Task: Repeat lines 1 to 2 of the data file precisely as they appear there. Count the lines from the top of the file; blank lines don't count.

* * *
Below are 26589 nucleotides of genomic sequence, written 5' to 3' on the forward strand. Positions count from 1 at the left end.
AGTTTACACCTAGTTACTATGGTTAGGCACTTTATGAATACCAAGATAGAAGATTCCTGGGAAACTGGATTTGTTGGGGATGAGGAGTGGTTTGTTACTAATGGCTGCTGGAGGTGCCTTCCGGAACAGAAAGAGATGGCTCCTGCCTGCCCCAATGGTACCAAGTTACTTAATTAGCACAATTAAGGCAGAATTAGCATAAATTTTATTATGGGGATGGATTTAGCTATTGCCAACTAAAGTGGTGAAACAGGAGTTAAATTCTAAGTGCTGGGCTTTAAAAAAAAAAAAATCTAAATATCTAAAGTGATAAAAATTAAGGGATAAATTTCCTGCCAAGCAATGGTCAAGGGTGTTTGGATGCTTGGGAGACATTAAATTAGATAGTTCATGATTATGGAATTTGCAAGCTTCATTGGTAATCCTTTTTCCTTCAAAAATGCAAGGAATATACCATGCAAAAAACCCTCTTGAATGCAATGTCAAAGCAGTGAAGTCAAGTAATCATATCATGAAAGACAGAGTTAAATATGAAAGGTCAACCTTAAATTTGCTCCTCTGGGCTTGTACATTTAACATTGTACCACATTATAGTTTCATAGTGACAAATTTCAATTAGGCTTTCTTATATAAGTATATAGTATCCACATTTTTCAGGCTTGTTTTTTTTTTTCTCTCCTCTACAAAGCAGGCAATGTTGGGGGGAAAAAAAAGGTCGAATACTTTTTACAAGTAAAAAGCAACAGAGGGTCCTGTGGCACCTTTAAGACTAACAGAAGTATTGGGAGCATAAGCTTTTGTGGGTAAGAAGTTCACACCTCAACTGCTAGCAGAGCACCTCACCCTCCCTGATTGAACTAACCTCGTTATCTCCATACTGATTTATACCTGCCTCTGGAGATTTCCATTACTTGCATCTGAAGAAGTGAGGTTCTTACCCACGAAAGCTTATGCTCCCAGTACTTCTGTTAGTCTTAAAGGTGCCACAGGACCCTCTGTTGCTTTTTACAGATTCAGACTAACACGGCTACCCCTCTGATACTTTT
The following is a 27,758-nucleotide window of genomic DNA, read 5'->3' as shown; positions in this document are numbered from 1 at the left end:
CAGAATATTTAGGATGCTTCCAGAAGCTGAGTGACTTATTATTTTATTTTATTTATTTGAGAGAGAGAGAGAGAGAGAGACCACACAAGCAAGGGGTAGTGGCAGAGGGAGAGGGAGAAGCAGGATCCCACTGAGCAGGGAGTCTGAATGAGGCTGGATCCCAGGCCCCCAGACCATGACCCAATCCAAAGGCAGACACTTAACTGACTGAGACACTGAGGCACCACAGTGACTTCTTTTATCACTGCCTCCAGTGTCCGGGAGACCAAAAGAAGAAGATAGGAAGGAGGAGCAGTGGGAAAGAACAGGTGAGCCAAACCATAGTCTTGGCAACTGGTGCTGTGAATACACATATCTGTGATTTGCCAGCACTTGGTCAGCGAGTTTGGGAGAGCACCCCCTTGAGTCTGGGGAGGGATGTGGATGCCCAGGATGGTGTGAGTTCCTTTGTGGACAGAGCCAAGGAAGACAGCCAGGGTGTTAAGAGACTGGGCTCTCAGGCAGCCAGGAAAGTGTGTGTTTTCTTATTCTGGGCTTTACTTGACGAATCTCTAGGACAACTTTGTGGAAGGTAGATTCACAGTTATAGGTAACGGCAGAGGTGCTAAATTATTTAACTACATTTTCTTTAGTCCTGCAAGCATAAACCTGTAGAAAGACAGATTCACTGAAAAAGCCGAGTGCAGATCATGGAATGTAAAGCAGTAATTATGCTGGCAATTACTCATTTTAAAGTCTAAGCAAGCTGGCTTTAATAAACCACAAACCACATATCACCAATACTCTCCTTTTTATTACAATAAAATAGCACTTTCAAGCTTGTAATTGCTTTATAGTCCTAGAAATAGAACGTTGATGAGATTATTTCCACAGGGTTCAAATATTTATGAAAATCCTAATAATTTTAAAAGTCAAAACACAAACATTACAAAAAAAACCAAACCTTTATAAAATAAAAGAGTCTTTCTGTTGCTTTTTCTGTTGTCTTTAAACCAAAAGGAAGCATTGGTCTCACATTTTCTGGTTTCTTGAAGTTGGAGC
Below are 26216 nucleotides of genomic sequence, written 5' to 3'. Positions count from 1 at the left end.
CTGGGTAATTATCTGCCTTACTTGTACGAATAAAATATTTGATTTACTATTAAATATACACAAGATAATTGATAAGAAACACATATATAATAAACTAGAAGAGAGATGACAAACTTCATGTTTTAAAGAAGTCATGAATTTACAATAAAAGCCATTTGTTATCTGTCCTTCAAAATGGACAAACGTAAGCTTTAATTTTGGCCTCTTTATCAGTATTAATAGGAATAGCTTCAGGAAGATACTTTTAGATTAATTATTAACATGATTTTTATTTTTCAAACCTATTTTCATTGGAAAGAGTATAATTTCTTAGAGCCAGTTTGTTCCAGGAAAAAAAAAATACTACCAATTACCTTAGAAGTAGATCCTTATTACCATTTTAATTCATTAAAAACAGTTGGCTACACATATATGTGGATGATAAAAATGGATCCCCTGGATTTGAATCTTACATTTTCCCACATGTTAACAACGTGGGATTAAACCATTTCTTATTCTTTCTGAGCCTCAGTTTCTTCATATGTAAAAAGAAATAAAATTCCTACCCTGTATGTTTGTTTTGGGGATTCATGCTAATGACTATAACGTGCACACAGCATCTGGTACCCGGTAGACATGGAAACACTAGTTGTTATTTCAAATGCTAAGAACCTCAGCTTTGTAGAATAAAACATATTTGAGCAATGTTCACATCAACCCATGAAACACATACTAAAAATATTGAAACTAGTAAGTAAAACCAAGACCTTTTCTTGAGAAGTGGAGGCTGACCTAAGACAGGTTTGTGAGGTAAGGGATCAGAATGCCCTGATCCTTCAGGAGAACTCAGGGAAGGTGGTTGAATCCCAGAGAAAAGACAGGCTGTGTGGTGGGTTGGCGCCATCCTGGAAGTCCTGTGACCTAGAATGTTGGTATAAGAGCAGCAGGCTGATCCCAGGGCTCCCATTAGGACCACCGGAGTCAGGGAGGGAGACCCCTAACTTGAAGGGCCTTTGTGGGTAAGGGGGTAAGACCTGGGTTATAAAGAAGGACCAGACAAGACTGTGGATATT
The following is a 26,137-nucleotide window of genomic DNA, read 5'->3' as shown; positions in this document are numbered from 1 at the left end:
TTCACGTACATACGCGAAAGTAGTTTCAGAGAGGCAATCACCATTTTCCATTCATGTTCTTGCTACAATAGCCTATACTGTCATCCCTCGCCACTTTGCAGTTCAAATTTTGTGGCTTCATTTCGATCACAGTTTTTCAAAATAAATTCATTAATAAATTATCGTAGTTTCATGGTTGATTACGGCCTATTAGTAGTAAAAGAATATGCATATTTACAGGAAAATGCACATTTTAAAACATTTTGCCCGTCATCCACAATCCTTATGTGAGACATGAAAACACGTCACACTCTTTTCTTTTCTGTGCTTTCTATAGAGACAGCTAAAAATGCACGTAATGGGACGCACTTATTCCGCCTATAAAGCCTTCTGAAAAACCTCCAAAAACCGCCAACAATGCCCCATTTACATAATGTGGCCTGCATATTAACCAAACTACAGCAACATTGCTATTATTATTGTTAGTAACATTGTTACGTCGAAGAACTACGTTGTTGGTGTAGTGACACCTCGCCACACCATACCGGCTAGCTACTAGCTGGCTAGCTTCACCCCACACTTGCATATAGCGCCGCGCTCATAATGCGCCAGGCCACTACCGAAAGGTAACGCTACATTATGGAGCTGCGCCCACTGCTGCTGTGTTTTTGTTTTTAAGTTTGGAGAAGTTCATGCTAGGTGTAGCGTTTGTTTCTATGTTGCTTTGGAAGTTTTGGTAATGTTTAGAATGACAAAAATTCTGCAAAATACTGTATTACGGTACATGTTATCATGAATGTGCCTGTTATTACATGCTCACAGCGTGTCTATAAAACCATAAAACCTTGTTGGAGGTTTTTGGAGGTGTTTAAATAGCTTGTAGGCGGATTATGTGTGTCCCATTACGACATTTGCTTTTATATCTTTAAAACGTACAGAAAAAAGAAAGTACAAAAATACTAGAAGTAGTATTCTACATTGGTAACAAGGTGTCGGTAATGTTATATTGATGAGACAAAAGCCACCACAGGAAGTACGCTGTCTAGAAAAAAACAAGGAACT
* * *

Below are 26589 nucleotides of genomic sequence, written 5' to 3' on the forward strand. Positions count from 1 at the left end.
AGTTTACACCTAGTTACTATGGTTAGGCACTTTATGAATACCAAGATAGAAGATTCCTGGGAAACTGGATTTGTTGGGGATGAGGAGTGGTTTGTTACTAATGGCTGCTGGAGGTGCCTTCCGGAACAGAAAGAGATGGCTCCTGCCTGCCCCAATGGTACCAAGTTACTTAATTAGCACAATTAAGGCAGAATTAGCATAAATTTTATTATGGGGATGGATTTAGCTATTGCCAACTAAAGTGGTGAAACAGGAGTTAAATTCTAAGTGCTGGGCTTTAAAAAAAAAAAAATCTAAATATCTAAAGTGATAAAAATTAAGGGATAAATTTCCTGCCAAGCAATGGTCAAGGGTGTTTGGATGCTTGGGAGACATTAAATTAGATAGTTCATGATTATGGAATTTGCAAGCTTCATTGGTAATCCTTTTTCCTTCAAAAATGCAAGGAATATACCATGCAAAAAACCCTCTTGAATGCAATGTCAAAGCAGTGAAGTCAAGTAATCATATCATGAAAGACAGAGTTAAATATGAAAGGTCAACCTTAAATTTGCTCCTCTGGGCTTGTACATTTAACATTGTACCACATTATAGTTTCATAGTGACAAATTTCAATTAGGCTTTCTTATATAAGTATATAGTATCCACATTTTTCAGGCTTGTTTTTTTTTTTCTCTCCTCTACAAAGCAGGCAATGTTGGGGGGAAAAAAAAGGTCGAATACTTTTTACAAGTAAAAAGCAACAGAGGGTCCTGTGGCACCTTTAAGACTAACAGAAGTATTGGGAGCATAAGCTTTTGTGGGTAAGAAGTTCACACCTCAACTGCTAGCAGAGCACCTCACCCTCCCTGATTGAACTAACCTCGTTATCTCCATACTGATTTATACCTGCCTCTGGAGATTTCCATTACTTGCATCTGAAGAAGTGAGGTTCTTACCCACGAAAGCTTATGCTCCCAGTACTTCTGTTAGTCTTAAAGGTGCCACAGGACCCTCTGTTGCTTTTTACAGATTCAGACTAACACGGCTACCCCTCTGATACTTTT